Johann Sebastian Bach wrote the Prelude, Fugue and Allegro (BWV 998) for "La Luth ò Cembal”, which means "for the Lute or the harpsichord". In the Baroque age it was quite common to designate music for various instruments, e.g. the Well-tempered Clavier is written for (any) keyboard, without defining in more detail which kind of keyboard should be used in particular (harpsichord, organ, clavichord etc). It might well be that the Prelude, Fugue and Allegro was in fact composed for a special kind of keyboard, which was called "Lautenclavicymbal", essentially a harpsichord with the special feature to imitate in particular the sound of a lute. In any case, today, the pieces are played primarily by guitarists and lutenists, and only sometimes by harpsichordists.
The here-published version is played on pipe organ, which fits surprisingly well to the beauty of the pieces. The cheerful opening section of the Prelude, the thought- and (interesting:) playfulness of the Fugue, as well as the swift finale effects of the Allegro are supported wonderfully by the warm and radiant sounds of the organ of the Church of our Lady in Adergas (Velesovo / Slovenia).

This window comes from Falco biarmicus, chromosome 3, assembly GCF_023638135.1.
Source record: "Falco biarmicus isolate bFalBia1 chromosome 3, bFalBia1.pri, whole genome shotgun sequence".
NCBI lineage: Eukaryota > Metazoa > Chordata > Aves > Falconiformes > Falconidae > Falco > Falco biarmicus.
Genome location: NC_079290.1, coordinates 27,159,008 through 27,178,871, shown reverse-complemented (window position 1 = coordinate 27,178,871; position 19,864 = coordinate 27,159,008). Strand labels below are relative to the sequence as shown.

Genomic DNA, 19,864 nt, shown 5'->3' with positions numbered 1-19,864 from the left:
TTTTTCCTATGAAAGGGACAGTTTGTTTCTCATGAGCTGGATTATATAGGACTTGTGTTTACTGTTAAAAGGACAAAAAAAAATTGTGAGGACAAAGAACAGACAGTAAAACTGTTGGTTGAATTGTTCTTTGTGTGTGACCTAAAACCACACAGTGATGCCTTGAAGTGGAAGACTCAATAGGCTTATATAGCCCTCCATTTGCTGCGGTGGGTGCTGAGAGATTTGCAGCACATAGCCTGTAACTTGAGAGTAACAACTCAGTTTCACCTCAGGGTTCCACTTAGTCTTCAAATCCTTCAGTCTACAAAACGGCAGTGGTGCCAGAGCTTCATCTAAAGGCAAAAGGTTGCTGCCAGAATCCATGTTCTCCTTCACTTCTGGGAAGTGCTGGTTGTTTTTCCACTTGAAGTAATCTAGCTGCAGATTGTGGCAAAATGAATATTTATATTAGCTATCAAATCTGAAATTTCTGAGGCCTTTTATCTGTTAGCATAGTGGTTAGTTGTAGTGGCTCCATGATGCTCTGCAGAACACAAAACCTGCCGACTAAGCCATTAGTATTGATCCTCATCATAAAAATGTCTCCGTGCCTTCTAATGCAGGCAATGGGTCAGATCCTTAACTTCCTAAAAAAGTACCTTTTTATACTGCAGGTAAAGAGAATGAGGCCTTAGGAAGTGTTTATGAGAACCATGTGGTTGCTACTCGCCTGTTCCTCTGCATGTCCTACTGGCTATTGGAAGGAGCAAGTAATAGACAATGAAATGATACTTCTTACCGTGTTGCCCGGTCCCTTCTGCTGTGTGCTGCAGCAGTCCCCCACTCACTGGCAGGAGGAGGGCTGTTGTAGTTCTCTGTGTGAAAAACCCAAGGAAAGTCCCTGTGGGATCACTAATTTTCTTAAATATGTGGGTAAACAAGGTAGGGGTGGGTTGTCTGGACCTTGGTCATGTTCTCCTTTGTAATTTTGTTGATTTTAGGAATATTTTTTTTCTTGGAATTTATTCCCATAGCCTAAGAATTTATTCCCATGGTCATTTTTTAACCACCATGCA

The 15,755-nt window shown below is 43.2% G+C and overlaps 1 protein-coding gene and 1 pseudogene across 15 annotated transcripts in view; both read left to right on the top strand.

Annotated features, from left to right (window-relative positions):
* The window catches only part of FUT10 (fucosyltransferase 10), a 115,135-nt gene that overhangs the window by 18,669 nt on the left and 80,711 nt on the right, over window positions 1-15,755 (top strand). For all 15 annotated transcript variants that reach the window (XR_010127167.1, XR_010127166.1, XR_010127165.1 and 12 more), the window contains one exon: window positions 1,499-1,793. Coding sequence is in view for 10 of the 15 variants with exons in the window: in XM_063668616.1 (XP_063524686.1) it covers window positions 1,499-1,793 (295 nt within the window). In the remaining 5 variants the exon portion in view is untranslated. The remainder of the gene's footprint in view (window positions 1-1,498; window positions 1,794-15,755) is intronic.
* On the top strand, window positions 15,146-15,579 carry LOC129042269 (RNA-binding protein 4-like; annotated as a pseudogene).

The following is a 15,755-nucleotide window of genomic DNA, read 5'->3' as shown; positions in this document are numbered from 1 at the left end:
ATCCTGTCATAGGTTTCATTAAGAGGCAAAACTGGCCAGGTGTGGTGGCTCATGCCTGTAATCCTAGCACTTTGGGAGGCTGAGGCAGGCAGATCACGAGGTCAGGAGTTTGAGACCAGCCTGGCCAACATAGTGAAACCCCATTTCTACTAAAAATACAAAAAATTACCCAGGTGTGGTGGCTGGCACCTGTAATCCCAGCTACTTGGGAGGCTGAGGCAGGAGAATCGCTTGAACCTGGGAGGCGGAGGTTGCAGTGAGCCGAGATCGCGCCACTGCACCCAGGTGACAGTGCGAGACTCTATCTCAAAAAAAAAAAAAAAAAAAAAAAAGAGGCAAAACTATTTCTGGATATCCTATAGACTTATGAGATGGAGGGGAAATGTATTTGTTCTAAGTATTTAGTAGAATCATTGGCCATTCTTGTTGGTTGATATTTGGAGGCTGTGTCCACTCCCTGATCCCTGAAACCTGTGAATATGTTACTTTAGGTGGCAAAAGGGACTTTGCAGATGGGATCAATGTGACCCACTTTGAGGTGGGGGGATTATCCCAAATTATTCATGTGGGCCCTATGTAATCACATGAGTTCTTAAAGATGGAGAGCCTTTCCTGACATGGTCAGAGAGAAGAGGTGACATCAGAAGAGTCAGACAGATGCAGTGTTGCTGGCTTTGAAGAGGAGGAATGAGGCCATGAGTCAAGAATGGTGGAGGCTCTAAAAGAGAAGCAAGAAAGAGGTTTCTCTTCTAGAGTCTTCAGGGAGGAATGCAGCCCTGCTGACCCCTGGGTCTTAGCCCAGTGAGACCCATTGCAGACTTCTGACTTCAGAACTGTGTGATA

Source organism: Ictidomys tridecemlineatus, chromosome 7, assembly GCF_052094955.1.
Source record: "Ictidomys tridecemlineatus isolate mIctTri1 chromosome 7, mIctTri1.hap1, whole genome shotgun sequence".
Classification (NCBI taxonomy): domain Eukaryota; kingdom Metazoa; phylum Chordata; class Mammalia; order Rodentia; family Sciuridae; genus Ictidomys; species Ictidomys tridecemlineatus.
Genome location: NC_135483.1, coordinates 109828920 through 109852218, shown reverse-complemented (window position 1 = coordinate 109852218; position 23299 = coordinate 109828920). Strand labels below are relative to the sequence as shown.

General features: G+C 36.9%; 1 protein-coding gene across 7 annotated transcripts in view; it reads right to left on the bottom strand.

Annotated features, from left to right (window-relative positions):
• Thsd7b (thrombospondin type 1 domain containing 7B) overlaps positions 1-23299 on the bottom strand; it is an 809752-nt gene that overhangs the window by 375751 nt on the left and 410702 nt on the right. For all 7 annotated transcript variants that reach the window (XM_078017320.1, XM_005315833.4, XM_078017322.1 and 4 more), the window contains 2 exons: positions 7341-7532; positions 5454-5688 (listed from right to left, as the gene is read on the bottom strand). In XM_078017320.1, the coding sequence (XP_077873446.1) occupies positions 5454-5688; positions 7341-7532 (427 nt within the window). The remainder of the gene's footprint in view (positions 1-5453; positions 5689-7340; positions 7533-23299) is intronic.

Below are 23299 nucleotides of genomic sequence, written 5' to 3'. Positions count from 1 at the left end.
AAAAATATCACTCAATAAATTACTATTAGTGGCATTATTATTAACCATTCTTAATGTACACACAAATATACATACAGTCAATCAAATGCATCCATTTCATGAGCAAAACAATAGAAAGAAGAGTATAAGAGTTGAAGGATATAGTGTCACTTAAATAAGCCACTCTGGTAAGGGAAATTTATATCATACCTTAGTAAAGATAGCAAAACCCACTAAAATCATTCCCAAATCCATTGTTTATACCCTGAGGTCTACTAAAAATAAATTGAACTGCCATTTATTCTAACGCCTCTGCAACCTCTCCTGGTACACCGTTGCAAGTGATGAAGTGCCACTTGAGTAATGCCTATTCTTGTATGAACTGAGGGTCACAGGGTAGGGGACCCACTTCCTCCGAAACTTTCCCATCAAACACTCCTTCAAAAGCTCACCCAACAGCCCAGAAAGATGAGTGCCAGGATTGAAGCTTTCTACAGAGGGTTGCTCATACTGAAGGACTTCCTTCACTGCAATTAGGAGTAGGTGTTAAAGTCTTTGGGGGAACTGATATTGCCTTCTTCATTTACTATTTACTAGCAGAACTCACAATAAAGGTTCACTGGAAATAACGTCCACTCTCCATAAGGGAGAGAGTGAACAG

The French Suites, BWV 812–817, were written by Johann Sebastian Bach in his time as "Hofkapellmeister" in Köthen. They are designed actually more in Italian style, but have been named "French" after JS Bach's death in order to differentiate them from the "English" suites. This recording is based on a harpsichord which was built in the workshop of Bečička / Hüttl & Šefl in the Czech republic in 2005. It's model is the German-style two-manual harpsichord of Michael Mietke, built in Berlin around 1710.
The recordings have been made using samples of the organ and harpsichord as provided by Sonus Paradisi, which are designed for the Hauptwerk digital pipe organ software platform. If you want to find out more about these tools, please refer to Hauptwerk.com.